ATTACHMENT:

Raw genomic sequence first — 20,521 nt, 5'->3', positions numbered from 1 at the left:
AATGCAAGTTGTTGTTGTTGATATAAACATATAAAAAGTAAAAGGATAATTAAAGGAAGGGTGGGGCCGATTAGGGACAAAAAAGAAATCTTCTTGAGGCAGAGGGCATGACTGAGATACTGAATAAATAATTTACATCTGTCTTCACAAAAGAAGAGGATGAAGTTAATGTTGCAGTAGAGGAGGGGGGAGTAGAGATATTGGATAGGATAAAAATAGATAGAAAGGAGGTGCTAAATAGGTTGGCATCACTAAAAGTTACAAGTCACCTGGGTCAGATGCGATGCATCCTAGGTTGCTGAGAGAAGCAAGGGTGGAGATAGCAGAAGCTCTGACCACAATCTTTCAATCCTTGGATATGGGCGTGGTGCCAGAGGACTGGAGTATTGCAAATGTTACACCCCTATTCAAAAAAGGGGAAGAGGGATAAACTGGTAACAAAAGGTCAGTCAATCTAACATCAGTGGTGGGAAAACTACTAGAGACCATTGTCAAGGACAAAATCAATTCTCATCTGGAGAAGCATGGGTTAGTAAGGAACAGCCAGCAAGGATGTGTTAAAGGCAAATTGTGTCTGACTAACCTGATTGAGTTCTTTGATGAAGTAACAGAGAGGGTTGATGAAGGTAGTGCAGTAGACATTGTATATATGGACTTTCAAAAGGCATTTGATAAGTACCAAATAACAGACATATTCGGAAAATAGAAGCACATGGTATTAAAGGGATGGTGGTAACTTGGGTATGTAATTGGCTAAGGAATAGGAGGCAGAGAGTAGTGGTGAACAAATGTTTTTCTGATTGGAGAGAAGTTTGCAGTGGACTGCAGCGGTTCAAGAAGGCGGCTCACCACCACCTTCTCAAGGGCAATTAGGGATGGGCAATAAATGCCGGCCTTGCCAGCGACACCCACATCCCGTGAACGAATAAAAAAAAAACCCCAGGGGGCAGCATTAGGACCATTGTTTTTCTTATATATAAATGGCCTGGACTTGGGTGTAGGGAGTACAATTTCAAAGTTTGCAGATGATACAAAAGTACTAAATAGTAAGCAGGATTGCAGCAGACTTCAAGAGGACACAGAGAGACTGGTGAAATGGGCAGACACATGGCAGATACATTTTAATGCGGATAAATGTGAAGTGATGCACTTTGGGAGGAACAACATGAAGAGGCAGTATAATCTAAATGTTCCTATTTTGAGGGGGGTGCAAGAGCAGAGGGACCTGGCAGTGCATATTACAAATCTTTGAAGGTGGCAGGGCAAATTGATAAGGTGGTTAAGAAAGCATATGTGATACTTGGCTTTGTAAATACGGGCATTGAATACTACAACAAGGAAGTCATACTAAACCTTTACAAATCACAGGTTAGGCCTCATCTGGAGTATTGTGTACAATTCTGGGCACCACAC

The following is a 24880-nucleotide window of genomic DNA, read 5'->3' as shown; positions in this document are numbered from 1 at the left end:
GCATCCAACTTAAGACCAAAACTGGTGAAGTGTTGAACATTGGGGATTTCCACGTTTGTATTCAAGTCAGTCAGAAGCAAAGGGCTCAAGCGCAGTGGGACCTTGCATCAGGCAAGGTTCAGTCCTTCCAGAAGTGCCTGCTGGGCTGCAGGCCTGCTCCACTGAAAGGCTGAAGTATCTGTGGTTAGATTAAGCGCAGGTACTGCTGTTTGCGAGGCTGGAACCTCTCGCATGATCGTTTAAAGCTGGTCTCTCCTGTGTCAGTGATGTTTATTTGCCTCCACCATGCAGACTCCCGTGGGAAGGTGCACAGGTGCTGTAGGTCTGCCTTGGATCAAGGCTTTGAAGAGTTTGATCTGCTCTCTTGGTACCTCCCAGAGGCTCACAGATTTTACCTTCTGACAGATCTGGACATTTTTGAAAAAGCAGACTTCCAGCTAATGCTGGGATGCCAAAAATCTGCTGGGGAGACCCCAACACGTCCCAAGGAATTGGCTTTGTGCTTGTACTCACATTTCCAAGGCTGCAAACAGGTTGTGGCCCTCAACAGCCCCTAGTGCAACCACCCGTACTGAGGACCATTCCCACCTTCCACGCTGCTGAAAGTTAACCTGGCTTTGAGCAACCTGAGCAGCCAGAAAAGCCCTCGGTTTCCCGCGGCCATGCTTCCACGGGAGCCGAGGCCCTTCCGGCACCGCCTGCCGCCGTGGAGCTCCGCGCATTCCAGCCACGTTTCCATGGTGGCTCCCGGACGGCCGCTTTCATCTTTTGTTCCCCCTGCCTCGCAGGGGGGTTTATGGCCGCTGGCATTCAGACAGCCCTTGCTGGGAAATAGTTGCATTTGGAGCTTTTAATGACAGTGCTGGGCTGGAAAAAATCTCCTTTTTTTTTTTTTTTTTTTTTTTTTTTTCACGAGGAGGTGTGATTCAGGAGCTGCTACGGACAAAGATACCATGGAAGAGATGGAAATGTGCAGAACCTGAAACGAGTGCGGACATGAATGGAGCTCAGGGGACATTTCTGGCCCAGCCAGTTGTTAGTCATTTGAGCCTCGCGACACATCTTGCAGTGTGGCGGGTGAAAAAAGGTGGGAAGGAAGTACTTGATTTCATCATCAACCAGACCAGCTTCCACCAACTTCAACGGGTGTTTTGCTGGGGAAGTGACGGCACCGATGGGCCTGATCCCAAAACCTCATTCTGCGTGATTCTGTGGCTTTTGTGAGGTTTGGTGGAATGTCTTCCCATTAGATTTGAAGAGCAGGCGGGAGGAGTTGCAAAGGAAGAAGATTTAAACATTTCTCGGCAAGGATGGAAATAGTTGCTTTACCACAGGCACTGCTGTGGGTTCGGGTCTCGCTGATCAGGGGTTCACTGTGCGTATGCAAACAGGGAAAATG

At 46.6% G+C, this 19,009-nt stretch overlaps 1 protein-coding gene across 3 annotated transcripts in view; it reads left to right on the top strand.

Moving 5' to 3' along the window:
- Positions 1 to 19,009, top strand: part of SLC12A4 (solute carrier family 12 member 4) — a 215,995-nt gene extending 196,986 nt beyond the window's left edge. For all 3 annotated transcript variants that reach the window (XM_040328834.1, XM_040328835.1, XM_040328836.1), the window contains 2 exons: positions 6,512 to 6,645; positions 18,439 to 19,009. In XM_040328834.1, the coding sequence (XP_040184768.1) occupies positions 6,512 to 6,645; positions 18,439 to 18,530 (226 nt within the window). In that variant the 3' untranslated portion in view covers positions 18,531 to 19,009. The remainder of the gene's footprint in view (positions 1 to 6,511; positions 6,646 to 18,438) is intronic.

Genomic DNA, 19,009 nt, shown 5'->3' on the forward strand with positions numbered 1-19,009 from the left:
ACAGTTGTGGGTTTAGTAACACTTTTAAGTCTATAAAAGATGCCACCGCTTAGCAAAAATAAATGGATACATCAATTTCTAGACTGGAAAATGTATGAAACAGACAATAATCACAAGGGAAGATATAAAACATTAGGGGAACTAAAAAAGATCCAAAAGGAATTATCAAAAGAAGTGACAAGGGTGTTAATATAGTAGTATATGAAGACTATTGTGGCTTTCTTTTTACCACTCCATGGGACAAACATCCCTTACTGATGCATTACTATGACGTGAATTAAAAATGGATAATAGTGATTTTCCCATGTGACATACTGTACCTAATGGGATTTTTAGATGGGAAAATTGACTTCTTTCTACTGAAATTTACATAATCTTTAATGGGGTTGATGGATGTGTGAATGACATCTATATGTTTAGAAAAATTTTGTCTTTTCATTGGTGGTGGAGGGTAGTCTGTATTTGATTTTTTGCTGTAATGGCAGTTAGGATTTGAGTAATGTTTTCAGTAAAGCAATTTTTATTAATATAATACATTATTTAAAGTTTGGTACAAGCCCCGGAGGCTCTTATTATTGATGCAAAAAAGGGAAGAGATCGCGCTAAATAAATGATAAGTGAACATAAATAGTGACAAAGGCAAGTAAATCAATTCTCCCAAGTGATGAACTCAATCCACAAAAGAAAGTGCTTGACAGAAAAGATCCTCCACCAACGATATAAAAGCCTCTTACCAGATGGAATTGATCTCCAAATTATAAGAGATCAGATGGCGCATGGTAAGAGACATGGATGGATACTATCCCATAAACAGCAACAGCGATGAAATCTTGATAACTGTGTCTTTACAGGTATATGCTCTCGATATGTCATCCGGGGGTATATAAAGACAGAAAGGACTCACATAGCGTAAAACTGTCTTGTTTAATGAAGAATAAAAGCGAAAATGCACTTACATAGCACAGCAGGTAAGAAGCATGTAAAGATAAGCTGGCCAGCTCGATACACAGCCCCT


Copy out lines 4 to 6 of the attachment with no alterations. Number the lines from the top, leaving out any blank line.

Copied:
GCATCCAACTTAAGACCAAAACTGGTGAAGTGTTGAACATTGGGGATTTCCACGTTTGTATTCAAGTCAGTCAGAAGCAAAGGGCTCAAGCGCAGTGGGACCTTGCATCAGGCAAGGTTCAGTCCTTCCAGAAGTGCCTGCTGGGCTGCAGGCCTGCTCCACTGAAAGGCTGAAGTATCTGTGGTTAGATTAAGCGCAGGTACTGCTGTTTGCGAGGCTGGAACCTCTCGCATGATCGTTTAAAGCTGGTCTCTCCTGTGTCAGTGATGTTTATTTGCCTCCACCATGCAGACTCCCGTGGGAAGGTGCACAGGTGCTGTAGGTCTGCCTTGGATCAAGGCTTTGAAGAGTTTGATCTGCTCTCTTGGTACCTCCCAGAGGCTCACAGATTTTACCTTCTGACAGATCTGGACATTTTTGAAAAAGCAGACTTCCAGCTAATGCTGGGATGCCAAAAATCTGCTGGGGAGACCCCAACACGTCCCAAGGAATTGGCTTTGTGCTTGTACTCACATTTCCAAGGCTGCAAACAGGTTGTGGCCCTCAACAGCCCCTAGTGCAACCACCCGTACTGAGGACCATTCCCACCTTCCACGCTGCTGAAAGTTAACCTGGCTTTGAGCAACCTGAGCAGCCAGAAAAGCCCTCGGTTTCCCGCGGCCATGCTTCCACGGGAGCCGAGGCCCTTCCGGCACCGCCTGCCGCCGTGGAGCTCCGCGCATTCCAGCCACGTTTCCATGGTGGCTCCCGGACGGCCGCTTTCATCTTTTGTTCCCCCTGCCTCGCAGGGGGGTTTATGGCCGCTGGCATTCAGACAGCCCTTGCTGGGAAATAGTTGCATTTGGAGCTTTTAATGACAGTGCTGGGCTGGAAAAAATCTCCTTTTTTTTTTTTTTTTTTTTTTTTTTTTCACGAGGAGGTGTGATTCAGGAGCTGCTACGGACAAAGATACCATGGAAGAGATGGAAATGTGCAGAACCTGAAACGAGTGCGGACATGAATGGAGCTCAGGGGACATTTCTGGCCCAGCCAGTTGTTAGTCATTTGAGCCTCGCGACACATCTTGCAGTGTGGCGGGTGAAAAAAGGTGGGAAGGAAGTACTTGATTTCATCATCAACCAGACCAGCTTCCACCAACTTCAACGGGTGTTTTGCTGGGGAAGTGACGGCACCGATGGGCCTGATCCCAAAACCTCATTCTGCGTGATTCTGTGGCTTTTGTGAGGTTTGGTGGAATGTCTTCCCATTAGATTTGAAGAGCAGGCGGGAGGAGTTGCAAAGGAAGAAGATTTAAACATTTCTCGGCAAGGATGGAAATAGTTGCTTTACCACAGGCACTGCTGTGGGTTCGGGTCTCGCTGATCAGGGGTTCACTGTGCGTATGCAAACAGGGAAAATG

At 46.6% G+C, this 19,009-nt stretch overlaps 1 protein-coding gene across 3 annotated transcripts in view; it reads left to right on the top strand.

Moving 5' to 3' along the window: